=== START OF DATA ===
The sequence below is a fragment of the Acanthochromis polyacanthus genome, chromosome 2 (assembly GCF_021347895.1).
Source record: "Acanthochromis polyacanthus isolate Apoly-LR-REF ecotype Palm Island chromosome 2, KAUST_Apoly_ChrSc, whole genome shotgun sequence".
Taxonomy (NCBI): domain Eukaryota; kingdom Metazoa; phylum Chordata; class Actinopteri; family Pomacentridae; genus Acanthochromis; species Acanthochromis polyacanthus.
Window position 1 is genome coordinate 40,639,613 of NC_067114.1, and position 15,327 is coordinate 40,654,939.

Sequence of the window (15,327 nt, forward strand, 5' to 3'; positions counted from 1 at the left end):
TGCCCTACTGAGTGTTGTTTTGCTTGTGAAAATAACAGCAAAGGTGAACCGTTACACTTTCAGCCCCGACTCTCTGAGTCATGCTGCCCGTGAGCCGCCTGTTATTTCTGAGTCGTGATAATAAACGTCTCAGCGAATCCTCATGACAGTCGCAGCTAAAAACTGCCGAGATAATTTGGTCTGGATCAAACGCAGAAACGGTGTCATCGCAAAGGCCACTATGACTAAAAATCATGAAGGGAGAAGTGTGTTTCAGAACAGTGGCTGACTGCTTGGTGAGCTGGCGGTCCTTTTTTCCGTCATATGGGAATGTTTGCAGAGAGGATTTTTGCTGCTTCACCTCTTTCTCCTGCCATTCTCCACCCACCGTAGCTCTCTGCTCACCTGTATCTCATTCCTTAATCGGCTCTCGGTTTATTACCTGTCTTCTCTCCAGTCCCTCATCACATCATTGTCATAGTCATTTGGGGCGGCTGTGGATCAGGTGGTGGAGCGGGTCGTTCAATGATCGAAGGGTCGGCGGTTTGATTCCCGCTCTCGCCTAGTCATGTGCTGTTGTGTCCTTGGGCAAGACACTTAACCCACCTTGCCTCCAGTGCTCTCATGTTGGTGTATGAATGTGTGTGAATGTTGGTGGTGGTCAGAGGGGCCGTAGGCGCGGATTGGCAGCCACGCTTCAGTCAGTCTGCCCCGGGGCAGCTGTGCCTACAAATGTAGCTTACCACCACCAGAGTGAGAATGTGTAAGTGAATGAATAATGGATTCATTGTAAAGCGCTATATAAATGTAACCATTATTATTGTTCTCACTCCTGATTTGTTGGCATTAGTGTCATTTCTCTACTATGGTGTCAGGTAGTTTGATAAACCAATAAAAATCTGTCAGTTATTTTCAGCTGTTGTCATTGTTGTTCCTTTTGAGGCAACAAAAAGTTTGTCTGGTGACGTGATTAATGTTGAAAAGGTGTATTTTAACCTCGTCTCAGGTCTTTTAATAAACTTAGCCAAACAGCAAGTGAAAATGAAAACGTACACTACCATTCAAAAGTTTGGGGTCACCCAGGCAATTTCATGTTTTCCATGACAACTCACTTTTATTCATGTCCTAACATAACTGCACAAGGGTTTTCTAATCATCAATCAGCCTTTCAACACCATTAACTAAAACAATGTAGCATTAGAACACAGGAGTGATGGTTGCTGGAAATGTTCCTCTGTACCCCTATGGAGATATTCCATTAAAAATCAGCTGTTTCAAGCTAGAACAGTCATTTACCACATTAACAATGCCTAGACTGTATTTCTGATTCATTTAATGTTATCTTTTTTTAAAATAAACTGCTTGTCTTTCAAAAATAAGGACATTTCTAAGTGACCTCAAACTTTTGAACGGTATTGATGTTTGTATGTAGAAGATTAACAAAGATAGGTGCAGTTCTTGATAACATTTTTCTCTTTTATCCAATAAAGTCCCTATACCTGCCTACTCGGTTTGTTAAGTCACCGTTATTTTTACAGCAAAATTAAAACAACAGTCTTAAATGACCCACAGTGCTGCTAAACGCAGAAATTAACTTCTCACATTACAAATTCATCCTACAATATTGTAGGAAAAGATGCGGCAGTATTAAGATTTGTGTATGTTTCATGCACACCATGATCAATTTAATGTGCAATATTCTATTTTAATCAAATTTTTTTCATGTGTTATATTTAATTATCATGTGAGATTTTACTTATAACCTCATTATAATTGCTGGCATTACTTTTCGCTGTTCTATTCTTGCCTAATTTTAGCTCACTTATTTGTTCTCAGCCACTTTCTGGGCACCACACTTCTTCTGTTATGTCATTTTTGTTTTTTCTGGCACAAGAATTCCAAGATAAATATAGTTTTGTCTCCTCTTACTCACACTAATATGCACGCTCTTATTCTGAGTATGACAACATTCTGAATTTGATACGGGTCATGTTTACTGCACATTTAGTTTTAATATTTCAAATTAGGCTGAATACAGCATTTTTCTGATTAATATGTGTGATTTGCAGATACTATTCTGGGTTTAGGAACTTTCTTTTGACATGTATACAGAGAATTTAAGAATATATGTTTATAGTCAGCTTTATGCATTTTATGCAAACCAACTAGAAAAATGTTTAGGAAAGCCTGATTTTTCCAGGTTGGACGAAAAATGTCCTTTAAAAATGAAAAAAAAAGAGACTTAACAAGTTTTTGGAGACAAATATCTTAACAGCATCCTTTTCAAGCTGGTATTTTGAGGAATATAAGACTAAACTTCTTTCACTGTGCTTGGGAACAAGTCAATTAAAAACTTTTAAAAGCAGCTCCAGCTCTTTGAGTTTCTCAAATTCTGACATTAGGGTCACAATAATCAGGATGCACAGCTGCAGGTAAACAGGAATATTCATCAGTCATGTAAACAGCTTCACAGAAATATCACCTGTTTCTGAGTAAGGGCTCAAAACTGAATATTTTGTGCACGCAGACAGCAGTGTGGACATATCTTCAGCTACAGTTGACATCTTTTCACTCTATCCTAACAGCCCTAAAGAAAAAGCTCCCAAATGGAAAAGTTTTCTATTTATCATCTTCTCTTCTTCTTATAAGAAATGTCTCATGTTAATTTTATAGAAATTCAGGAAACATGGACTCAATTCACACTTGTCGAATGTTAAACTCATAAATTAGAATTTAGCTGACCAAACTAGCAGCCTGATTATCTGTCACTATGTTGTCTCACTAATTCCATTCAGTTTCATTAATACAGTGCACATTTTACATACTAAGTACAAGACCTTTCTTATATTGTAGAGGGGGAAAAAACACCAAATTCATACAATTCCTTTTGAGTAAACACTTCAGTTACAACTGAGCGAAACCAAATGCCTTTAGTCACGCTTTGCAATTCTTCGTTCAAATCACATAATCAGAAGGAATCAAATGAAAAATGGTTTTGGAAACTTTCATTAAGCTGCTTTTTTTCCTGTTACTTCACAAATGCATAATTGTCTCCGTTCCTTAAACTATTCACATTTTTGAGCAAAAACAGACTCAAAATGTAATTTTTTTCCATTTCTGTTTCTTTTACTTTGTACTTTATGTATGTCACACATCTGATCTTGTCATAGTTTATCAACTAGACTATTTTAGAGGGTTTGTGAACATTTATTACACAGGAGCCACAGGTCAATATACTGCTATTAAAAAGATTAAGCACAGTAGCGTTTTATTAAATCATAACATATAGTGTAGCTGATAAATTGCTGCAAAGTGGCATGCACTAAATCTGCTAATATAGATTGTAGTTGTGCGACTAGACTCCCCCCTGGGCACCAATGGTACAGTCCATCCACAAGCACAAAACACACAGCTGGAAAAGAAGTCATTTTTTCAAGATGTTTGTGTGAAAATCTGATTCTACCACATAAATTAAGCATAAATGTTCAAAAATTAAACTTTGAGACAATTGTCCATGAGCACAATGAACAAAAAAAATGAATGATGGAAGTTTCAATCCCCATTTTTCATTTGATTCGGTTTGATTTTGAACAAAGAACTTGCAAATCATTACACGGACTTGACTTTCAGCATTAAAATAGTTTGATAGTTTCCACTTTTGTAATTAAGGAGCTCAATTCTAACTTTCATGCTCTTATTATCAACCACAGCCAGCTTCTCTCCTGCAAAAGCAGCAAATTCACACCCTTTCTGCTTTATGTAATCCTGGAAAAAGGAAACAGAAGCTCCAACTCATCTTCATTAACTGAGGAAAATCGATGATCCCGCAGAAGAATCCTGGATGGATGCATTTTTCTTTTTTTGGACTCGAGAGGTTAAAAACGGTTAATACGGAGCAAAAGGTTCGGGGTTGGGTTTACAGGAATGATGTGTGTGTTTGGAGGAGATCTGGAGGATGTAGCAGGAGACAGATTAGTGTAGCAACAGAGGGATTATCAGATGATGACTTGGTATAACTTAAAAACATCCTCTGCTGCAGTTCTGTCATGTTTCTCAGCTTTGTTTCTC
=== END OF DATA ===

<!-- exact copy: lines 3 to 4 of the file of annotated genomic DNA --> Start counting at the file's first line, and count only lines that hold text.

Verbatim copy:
Taxonomy (NCBI): domain Eukaryota; kingdom Metazoa; phylum Chordata; class Actinopteri; family Pomacentridae; genus Acanthochromis; species Acanthochromis polyacanthus.
Window position 1 is genome coordinate 40,639,613 of NC_067114.1, and position 15,327 is coordinate 40,654,939.